I determined I needed a little more shelter for my longer overlanding adventures, so it was back to the interwebs for obsessive product researching. I knew I wanted (needed?) at least a 180-degree awning, but the 270-degree coverage was undoubtedly appealing. While the 180 does provide less square footage and lower profile, they are also lighter, easier on the wallet, and in many cases, simpler to set up and break down than their larger counterparts. 23Zero carries a high-quality 180-degree awning with an easy-up free-standing option, but I didn’t own it long enough to rave about its longevity first-hand. 

Photo: 23Zero 180 degree awning

Remember how I said I have a knack for thinking of excuses to upgrade my vehicles? Well, I ended up selling my Jeep for more than expected, then jumped into a Toyota Tacoma and set it up with an Overland Expedition camper trailer. Enter the next awning upgrade. I dove head-first into the lower price bracket of 270-degree awnings. I wanted something that would span over the trailer’s cooking area and still provide space for seating under the shelter, however, my first attempt at living the 270-degree life didn’t quite measure up.

Overland Pro 270 Degree Wraptor

Overland Pro’s Wraptor was the first 270-degree awning I purchased. It braved two years and four angry thunderstorms with me and still stood strong, but stretching the canvas corners around each pole during every setup became the number one task I dreaded when setting up camp. Perhaps the too-tight fitment was just a one-off flaw, but it was literally a pain. It left my fingers raw and often required two people to secure it. And, stupid me, I didn’t measure my space beforehand and the canvas wasn’t as wide as I had pictured. It barely expanded over the cooking area and it stopped right before the side door into the trailer. All legit excuses, right? It was time to pony up and buy the awning I really wanted in prior years—a freestanding set up. That’s right: poles not required. My moments of tripping over tiedowns in the midst of urgent early-morning nature calls would be over, unless it’s an exceptionally windy night.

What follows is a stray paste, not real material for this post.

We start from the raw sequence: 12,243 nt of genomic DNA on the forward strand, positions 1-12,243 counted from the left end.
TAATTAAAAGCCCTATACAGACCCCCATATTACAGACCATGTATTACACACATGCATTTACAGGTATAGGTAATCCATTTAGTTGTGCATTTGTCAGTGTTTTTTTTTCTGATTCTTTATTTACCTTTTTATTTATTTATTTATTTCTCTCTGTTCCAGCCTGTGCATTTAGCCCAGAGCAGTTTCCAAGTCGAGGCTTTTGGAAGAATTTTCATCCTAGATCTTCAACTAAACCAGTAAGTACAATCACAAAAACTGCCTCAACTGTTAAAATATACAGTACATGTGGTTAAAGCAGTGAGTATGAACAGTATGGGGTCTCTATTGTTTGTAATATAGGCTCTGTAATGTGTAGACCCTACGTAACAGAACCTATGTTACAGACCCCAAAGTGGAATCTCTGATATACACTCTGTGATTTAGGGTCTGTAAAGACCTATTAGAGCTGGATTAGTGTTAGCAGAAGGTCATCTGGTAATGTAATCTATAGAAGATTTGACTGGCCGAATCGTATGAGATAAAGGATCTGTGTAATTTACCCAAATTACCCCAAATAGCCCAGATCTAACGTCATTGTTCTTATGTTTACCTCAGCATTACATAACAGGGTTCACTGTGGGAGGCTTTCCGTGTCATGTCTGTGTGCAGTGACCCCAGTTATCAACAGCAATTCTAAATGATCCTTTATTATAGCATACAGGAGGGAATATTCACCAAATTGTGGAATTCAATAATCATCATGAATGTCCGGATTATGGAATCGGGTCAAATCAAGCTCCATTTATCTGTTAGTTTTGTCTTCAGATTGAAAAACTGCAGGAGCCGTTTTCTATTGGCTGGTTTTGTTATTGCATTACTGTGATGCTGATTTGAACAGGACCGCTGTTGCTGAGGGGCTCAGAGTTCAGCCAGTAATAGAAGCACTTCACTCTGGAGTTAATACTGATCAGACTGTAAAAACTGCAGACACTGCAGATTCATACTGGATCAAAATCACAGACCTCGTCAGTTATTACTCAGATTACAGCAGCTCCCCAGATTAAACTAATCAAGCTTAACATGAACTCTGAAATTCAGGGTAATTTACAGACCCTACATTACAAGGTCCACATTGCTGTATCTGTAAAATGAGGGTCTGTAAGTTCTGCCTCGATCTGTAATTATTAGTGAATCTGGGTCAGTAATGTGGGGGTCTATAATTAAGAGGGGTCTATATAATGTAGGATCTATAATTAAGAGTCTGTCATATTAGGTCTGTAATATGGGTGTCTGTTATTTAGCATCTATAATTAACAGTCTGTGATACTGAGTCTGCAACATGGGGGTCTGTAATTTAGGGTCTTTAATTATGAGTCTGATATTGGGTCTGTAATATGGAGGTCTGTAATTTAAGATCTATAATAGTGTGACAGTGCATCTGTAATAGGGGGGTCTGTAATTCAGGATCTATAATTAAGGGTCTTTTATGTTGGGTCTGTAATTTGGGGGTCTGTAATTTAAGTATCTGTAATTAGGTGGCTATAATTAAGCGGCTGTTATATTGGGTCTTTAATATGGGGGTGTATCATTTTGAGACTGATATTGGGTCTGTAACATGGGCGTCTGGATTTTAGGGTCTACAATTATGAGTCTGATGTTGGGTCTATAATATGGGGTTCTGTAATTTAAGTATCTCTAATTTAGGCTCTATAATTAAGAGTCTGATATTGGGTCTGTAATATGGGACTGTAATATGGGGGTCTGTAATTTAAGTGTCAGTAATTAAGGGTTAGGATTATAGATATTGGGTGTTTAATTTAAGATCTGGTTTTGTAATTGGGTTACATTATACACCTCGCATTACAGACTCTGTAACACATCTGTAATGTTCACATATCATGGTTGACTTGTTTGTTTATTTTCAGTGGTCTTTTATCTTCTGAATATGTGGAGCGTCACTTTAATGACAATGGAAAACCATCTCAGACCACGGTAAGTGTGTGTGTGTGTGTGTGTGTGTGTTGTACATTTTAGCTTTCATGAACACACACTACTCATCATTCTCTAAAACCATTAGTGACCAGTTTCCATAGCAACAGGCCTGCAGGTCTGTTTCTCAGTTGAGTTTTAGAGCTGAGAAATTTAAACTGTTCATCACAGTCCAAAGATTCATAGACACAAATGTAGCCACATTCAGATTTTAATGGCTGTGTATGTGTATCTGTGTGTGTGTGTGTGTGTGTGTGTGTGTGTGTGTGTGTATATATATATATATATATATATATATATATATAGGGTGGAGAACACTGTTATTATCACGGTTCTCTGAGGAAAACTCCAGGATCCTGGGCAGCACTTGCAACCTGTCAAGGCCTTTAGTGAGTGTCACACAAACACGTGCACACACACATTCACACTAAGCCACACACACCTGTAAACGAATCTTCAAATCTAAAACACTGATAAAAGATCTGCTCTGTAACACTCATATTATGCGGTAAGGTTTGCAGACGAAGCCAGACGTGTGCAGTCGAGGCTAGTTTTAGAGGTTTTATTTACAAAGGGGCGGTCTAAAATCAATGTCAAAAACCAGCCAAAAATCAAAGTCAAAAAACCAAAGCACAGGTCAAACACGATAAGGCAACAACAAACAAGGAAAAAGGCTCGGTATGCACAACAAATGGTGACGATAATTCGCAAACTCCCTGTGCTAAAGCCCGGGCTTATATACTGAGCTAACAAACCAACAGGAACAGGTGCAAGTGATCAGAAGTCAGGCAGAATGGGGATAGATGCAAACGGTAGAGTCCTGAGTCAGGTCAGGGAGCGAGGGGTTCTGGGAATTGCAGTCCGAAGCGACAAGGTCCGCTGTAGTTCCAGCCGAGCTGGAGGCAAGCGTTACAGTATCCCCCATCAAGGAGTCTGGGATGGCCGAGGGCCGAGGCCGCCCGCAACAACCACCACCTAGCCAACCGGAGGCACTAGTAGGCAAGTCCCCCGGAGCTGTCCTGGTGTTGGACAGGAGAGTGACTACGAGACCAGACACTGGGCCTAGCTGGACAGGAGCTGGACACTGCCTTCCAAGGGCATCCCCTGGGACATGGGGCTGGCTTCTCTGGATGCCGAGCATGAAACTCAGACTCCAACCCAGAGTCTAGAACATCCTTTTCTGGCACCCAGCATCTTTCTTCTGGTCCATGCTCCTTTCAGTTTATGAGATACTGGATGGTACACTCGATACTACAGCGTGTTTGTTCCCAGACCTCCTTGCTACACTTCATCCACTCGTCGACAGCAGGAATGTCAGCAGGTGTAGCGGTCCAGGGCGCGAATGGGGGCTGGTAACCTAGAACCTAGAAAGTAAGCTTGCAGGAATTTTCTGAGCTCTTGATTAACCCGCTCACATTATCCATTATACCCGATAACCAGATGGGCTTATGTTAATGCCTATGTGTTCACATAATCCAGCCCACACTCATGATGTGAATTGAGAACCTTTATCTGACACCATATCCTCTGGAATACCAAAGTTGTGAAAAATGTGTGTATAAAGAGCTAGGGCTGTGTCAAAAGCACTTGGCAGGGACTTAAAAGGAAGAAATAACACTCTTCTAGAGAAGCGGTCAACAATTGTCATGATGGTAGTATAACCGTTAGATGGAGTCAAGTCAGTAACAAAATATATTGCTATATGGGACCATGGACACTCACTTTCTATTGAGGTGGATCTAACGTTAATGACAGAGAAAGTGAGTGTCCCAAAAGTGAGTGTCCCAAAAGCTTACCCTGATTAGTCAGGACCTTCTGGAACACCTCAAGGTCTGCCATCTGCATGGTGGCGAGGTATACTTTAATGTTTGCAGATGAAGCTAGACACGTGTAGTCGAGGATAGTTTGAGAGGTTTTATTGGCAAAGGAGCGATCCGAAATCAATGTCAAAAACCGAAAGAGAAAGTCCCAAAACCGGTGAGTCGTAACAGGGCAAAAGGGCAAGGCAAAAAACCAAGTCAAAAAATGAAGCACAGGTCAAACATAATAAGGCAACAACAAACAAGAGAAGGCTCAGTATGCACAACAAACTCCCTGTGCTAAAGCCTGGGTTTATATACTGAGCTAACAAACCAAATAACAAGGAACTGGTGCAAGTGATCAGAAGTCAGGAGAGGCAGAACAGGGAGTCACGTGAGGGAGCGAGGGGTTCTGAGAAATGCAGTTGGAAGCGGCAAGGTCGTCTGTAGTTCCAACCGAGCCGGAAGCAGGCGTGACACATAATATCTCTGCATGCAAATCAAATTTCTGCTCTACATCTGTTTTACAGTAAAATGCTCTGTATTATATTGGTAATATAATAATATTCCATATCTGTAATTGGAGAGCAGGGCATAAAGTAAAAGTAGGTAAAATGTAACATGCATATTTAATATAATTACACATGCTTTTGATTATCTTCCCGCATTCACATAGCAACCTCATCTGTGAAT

I sold the Wraptor and saved up for Overland Vehicle Systems’ Nomadic 270 passenger-side setup. At 129 square feet of freestanding covered shelter, it was the largest awning I could find for just under $900. Just under a year into the purchase, I am not disappointed. No matter where the blistering hot sun is, I can hide from it without backing myself into a corner against the trailer. When the sky breaks open to rain, the adjustable poles easily detach from the aluminum frame and fold down. Tie-down points are well thought out and encourage water run-off when staked tightly to the ground. I camped beside Lake Superior for one night in high-winds (with poles and tie-downs activated), and it withstood the abuse without any damage or stretching of the fabric. It even withstood a snow storm.

Overland Vehicle Systems 270-degree awning after winter storm

Most importantly, setup is as simple as unzipping the bag, releasing the Velcro straps and swinging the structure opened and securing at each end. Rolling it up and packing it away is almost just as easy, especially once you remember which side to pivot inward first. Don’t worry: It comes with instructions to remind you if you’re forgetful like me.

Final Words

The moral of the story? Measure twice and purchase once, unless you are looking for excuses to try out multiple awnings. Get the widest awning you can fit and afford, and if there’s a special feature that you just must have, like the free-standing system, wall kits or mosquito netting, it’s worth saving for.

Overland Vehicle Systems 270 degree awning  

Now that you've gotten your awning fix, lets move on to ten more must-haves for expedition gear junkies – that's you!